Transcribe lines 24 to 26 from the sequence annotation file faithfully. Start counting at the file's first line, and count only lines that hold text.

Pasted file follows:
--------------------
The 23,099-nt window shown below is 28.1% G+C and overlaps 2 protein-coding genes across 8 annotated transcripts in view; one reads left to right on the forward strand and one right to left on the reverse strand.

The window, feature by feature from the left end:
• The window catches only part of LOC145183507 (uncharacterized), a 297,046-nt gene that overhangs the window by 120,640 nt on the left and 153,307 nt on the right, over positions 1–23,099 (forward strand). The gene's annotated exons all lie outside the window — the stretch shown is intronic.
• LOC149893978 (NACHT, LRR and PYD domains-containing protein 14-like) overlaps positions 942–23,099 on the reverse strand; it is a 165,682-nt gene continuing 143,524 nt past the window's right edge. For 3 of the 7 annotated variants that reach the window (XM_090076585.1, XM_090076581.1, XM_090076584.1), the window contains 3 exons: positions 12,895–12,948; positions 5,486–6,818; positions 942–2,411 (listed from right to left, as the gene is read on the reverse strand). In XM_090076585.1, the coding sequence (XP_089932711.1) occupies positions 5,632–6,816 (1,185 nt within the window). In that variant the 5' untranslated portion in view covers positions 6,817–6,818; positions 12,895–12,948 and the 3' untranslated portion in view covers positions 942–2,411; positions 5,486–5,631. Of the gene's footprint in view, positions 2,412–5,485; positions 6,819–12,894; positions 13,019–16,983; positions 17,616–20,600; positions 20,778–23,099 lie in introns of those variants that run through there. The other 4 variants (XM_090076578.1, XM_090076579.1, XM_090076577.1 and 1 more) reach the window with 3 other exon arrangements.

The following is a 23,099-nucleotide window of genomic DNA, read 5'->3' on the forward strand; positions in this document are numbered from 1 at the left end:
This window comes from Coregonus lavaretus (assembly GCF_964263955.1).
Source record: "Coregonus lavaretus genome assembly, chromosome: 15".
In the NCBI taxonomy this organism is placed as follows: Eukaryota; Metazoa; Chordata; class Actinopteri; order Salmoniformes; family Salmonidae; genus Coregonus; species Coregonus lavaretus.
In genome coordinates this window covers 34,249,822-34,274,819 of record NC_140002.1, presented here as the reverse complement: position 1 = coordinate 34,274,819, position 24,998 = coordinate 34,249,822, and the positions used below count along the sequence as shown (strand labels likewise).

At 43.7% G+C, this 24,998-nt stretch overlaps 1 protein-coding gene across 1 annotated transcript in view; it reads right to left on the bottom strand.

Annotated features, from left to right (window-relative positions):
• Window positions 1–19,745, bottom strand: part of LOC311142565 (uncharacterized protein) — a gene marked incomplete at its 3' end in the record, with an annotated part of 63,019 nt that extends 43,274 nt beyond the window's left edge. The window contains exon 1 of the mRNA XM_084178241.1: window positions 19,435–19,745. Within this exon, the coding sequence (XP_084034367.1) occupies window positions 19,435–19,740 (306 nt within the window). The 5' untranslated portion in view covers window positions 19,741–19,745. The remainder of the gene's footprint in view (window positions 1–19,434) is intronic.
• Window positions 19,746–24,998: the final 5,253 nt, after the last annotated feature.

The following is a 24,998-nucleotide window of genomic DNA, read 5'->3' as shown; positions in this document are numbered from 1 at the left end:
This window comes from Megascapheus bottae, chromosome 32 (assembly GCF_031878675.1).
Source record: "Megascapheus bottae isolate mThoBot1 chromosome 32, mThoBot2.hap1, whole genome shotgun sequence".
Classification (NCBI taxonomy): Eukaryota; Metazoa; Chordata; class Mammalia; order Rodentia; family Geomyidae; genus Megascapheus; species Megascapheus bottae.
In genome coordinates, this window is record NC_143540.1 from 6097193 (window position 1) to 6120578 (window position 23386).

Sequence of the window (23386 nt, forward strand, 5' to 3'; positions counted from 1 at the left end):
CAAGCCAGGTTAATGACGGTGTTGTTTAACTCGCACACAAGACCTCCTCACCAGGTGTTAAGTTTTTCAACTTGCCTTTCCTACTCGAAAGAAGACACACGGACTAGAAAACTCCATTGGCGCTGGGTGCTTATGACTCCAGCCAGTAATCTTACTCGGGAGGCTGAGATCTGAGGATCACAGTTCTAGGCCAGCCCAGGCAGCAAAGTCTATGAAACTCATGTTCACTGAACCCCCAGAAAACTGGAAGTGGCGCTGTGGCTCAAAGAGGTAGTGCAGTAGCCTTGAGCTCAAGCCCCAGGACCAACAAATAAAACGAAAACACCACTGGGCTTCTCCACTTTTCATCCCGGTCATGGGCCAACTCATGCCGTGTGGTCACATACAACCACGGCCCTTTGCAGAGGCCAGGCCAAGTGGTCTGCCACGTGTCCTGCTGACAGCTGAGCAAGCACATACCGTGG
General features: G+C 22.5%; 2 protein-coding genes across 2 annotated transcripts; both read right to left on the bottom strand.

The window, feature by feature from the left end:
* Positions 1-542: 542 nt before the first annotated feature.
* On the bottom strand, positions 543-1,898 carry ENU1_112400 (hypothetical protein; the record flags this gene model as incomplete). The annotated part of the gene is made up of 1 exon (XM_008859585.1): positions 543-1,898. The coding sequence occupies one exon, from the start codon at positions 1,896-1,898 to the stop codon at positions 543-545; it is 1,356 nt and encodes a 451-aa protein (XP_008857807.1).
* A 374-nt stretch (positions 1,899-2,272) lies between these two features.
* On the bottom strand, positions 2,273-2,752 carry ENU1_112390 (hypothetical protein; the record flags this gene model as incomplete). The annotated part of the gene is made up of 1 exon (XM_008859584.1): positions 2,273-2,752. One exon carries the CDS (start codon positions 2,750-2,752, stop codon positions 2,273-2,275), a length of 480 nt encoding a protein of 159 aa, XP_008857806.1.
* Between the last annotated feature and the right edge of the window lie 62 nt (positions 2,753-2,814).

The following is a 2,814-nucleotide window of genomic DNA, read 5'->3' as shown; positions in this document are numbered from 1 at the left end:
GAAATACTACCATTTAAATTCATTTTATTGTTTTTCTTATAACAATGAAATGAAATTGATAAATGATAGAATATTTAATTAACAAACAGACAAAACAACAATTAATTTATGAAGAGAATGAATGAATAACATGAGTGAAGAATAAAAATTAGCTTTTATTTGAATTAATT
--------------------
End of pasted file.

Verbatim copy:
* On the bottom strand, positions 543-1,898 carry ENU1_112400 (hypothetical protein; the record flags this gene model as incomplete). The annotated part of the gene is made up of 1 exon (XM_008859585.1): positions 543-1,898. The coding sequence occupies one exon, from the start codon at positions 1,896-1,898 to the stop codon at positions 543-545; it is 1,356 nt and encodes a 451-aa protein (XP_008857807.1).
* A 374-nt stretch (positions 1,899-2,272) lies between these two features.
* On the bottom strand, positions 2,273-2,752 carry ENU1_112390 (hypothetical protein; the record flags this gene model as incomplete). The annotated part of the gene is made up of 1 exon (XM_008859584.1): positions 2,273-2,752. One exon carries the CDS (start codon positions 2,750-2,752, stop codon positions 2,273-2,275), a length of 480 nt encoding a protein of 159 aa, XP_008857806.1.